Friday May 7th
When I was young I held the whole notion of tradition as pretty lame. What was the purpose of re-living the past? The song from “Fiddler on the Roof” implied as much. You might say we do it ….well because we do it. Is it instructional? I suppose some of it is, but I have concluded, we are a specie that needs tradition. It marks what formed us, or an important time, or place.
Having both Jews and Christians in my family we have plenty of tradition. Not to ignore the purely secular traditions of Thanksgiving, and Super Bowl Sunday. I have come to appreciate it all, and I look forward to the sobriety and/or the hoopla that comes with the various traditions.
And we create traditions within the family that may last a generation or two and then go away. When I was child we all piled into the old Packard and went to Coney Island on August 15th every year. It was Dad’s birthday. I guess this was his birthday present to himself. Seeing the six of us darting all over having a good time until it got late. We only got a one 10-ride ticket each. So when our tickets were fully punched, we’d go to the exit where we would ask the people leaving the park if they had any tickets that still had rides left. We were a pathetic bunch of dusty little urchins, but we had no idea that maybe we should be embarrassed. We weren’t.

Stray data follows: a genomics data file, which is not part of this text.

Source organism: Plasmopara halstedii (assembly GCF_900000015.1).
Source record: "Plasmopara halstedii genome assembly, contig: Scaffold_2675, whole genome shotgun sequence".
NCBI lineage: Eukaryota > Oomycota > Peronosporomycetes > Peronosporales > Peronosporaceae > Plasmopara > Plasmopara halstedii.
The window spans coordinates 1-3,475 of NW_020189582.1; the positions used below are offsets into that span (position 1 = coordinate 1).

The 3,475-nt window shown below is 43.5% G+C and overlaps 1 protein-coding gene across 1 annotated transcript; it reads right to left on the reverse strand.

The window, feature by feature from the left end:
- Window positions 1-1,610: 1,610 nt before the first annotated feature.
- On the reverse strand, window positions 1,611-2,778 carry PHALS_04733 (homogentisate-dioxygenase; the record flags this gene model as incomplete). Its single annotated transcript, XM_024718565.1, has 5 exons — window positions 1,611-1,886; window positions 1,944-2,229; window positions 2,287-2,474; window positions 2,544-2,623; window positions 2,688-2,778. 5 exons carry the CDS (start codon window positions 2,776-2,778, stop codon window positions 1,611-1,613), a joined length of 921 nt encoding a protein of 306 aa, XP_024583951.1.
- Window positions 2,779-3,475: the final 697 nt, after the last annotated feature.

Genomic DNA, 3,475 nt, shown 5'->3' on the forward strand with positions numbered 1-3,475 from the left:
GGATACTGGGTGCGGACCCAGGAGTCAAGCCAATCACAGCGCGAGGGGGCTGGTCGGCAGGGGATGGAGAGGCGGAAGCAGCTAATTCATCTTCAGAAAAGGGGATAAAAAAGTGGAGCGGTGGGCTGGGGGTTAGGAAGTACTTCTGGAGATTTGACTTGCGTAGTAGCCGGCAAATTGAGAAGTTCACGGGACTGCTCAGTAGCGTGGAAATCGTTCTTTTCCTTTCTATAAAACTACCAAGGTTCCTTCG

When my wife Jane died my sons and I decided to spill the ashes into the ocean on her next birthday April 30th. We went the beach house of her friend Jackie and she asked some other friends to come and we planned a very nice ceremony over the brunch Jackie had prepared. Each person read a few verses from the beautiful poem my friend Steve wrote. After the ceremony my sons stepped into the chilly April ocean and released the ashes from the urn. Now on April 13,th the anniversary of the day I asked her to marry me I go to the beach and plant a rose in the surf and wait there until a wave takes it down and out to sea. I repeat that ritual on her birthday and again on our wedding anniversary, October 26th. It’s just another tradition that connects us to what was, and is, important.